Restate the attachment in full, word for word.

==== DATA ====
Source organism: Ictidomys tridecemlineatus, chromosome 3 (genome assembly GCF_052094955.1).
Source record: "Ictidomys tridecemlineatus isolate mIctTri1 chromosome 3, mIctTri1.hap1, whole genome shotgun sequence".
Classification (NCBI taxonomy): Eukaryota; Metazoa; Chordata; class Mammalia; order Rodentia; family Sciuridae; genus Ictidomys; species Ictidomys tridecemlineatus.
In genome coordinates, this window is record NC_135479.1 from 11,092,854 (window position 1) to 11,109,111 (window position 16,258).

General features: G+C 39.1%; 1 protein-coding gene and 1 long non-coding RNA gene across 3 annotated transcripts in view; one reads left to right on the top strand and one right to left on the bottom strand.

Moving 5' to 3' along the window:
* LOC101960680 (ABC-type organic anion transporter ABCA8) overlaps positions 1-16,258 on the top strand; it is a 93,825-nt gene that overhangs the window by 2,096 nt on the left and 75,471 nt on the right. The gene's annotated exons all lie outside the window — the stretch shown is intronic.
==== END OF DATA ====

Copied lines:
Source organism: Ictidomys tridecemlineatus, chromosome 3 (genome assembly GCF_052094955.1).
Source record: "Ictidomys tridecemlineatus isolate mIctTri1 chromosome 3, mIctTri1.hap1, whole genome shotgun sequence".
Classification (NCBI taxonomy): Eukaryota; Metazoa; Chordata; class Mammalia; order Rodentia; family Sciuridae; genus Ictidomys; species Ictidomys tridecemlineatus.
In genome coordinates, this window is record NC_135479.1 from 11,092,854 (window position 1) to 11,109,111 (window position 16,258).

General features: G+C 39.1%; 1 protein-coding gene and 1 long non-coding RNA gene across 3 annotated transcripts in view; one reads left to right on the top strand and one right to left on the bottom strand.

Moving 5' to 3' along the window:
* LOC101960680 (ABC-type organic anion transporter ABCA8) overlaps positions 1-16,258 on the top strand; it is a 93,825-nt gene that overhangs the window by 2,096 nt on the left and 75,471 nt on the right. The gene's annotated exons all lie outside the window — the stretch shown is intronic.